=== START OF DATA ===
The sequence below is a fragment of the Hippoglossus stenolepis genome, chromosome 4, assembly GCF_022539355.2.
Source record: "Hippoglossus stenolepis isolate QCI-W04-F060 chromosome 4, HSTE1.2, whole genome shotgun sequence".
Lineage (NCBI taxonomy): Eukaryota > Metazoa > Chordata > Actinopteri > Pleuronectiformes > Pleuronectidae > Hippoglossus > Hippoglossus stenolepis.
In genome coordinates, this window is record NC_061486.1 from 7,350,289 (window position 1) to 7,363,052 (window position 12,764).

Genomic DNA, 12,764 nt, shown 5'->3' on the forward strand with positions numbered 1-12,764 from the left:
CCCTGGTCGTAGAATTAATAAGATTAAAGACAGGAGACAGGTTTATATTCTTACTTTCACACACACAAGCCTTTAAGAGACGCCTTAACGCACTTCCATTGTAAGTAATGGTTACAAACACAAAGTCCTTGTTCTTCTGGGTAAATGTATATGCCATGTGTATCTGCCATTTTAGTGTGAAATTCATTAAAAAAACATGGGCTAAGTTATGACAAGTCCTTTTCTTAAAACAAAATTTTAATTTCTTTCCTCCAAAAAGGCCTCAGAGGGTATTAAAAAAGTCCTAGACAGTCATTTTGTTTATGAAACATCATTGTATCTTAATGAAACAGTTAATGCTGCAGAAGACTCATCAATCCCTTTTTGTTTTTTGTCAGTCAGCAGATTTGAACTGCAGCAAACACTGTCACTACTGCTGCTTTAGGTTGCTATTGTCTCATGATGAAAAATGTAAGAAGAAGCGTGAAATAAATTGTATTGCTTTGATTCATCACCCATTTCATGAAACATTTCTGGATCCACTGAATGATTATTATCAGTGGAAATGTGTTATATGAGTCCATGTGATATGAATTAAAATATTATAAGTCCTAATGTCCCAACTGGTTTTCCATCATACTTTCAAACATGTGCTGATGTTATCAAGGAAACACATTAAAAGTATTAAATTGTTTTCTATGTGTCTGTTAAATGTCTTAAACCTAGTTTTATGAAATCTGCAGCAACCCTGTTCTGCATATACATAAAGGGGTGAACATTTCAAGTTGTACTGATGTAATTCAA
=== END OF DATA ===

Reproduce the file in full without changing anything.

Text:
The sequence below is a fragment of the Hippoglossus stenolepis genome, chromosome 4, assembly GCF_022539355.2.
Source record: "Hippoglossus stenolepis isolate QCI-W04-F060 chromosome 4, HSTE1.2, whole genome shotgun sequence".
Lineage (NCBI taxonomy): Eukaryota > Metazoa > Chordata > Actinopteri > Pleuronectiformes > Pleuronectidae > Hippoglossus > Hippoglossus stenolepis.
In genome coordinates, this window is record NC_061486.1 from 7,350,289 (window position 1) to 7,363,052 (window position 12,764).

Genomic DNA, 12,764 nt, shown 5'->3' on the forward strand with positions numbered 1-12,764 from the left:
CCCTGGTCGTAGAATTAATAAGATTAAAGACAGGAGACAGGTTTATATTCTTACTTTCACACACACAAGCCTTTAAGAGACGCCTTAACGCACTTCCATTGTAAGTAATGGTTACAAACACAAAGTCCTTGTTCTTCTGGGTAAATGTATATGCCATGTGTATCTGCCATTTTAGTGTGAAATTCATTAAAAAAACATGGGCTAAGTTATGACAAGTCCTTTTCTTAAAACAAAATTTTAATTTCTTTCCTCCAAAAAGGCCTCAGAGGGTATTAAAAAAGTCCTAGACAGTCATTTTGTTTATGAAACATCATTGTATCTTAATGAAACAGTTAATGCTGCAGAAGACTCATCAATCCCTTTTTGTTTTTTGTCAGTCAGCAGATTTGAACTGCAGCAAACACTGTCACTACTGCTGCTTTAGGTTGCTATTGTCTCATGATGAAAAATGTAAGAAGAAGCGTGAAATAAATTGTATTGCTTTGATTCATCACCCATTTCATGAAACATTTCTGGATCCACTGAATGATTATTATCAGTGGAAATGTGTTATATGAGTCCATGTGATATGAATTAAAATATTATAAGTCCTAATGTCCCAACTGGTTTTCCATCATACTTTCAAACATGTGCTGATGTTATCAAGGAAACACATTAAAAGTATTAAATTGTTTTCTATGTGTCTGTTAAATGTCTTAAACCTAGTTTTATGAAATCTGCAGCAACCCTGTTCTGCATATACATAAAGGGGTGAACATTTCAAGTTGTACTGATGTAATTCAA